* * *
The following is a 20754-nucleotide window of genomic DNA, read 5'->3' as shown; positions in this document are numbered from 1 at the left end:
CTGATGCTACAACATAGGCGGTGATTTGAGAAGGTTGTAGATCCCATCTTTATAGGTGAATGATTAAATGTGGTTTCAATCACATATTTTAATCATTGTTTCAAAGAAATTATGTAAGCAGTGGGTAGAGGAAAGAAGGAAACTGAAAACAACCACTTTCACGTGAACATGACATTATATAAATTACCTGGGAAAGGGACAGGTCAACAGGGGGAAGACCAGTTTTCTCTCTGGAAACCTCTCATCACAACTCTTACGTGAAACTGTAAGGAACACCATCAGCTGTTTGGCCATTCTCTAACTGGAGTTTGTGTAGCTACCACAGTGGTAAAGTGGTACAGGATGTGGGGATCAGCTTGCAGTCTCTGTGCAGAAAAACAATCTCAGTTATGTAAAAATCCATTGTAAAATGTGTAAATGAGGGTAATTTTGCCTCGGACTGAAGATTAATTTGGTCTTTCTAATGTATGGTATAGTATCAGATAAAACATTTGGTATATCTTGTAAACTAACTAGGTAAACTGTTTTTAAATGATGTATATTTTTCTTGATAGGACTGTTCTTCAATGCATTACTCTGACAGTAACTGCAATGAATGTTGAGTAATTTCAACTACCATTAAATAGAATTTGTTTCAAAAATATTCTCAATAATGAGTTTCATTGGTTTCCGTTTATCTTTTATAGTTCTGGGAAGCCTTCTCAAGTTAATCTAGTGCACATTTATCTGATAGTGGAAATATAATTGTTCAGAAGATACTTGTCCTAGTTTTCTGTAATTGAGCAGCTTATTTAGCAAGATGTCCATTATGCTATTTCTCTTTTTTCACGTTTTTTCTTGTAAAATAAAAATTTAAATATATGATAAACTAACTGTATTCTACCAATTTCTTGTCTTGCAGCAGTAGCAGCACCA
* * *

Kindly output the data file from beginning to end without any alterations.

The following is a 20754-nucleotide window of genomic DNA, read 5'->3' as shown; positions in this document are numbered from 1 at the left end:
CTGATGCTACAACATAGGCGGTGATTTGAGAAGGTTGTAGATCCCATCTTTATAGGTGAATGATTAAATGTGGTTTCAATCACATATTTTAATCATTGTTTCAAAGAAATTATGTAAGCAGTGGGTAGAGGAAAGAAGGAAACTGAAAACAACCACTTTCACGTGAACATGACATTATATAAATTACCTGGGAAAGGGACAGGTCAACAGGGGGAAGACCAGTTTTCTCTCTGGAAACCTCTCATCACAACTCTTACGTGAAACTGTAAGGAACACCATCAGCTGTTTGGCCATTCTCTAACTGGAGTTTGTGTAGCTACCACAGTGGTAAAGTGGTACAGGATGTGGGGATCAGCTTGCAGTCTCTGTGCAGAAAAACAATCTCAGTTATGTAAAAATCCATTGTAAAATGTGTAAATGAGGGTAATTTTGCCTCGGACTGAAGATTAATTTGGTCTTTCTAATGTATGGTATAGTATCAGATAAAACATTTGGTATATCTTGTAAACTAACTAGGTAAACTGTTTTTAAATGATGTATATTTTTCTTGATAGGACTGTTCTTCAATGCATTACTCTGACAGTAACTGCAATGAATGTTGAGTAATTTCAACTACCATTAAATAGAATTTGTTTCAAAAATATTCTCAATAATGAGTTTCATTGGTTTCCGTTTATCTTTTATAGTTCTGGGAAGCCTTCTCAAGTTAATCTAGTGCACATTTATCTGATAGTGGAAATATAATTGTTCAGAAGATACTTGTCCTAGTTTTCTGTAATTGAGCAGCTTATTTAGCAAGATGTCCATTATGCTATTTCTCTTTTTTCACGTTTTTTCTTGTAAAATAAAAATTTAAATATATGATAAACTAACTGTATTCTACCAATTTCTTGTCTTGCAGCAGTAGCAGCACCA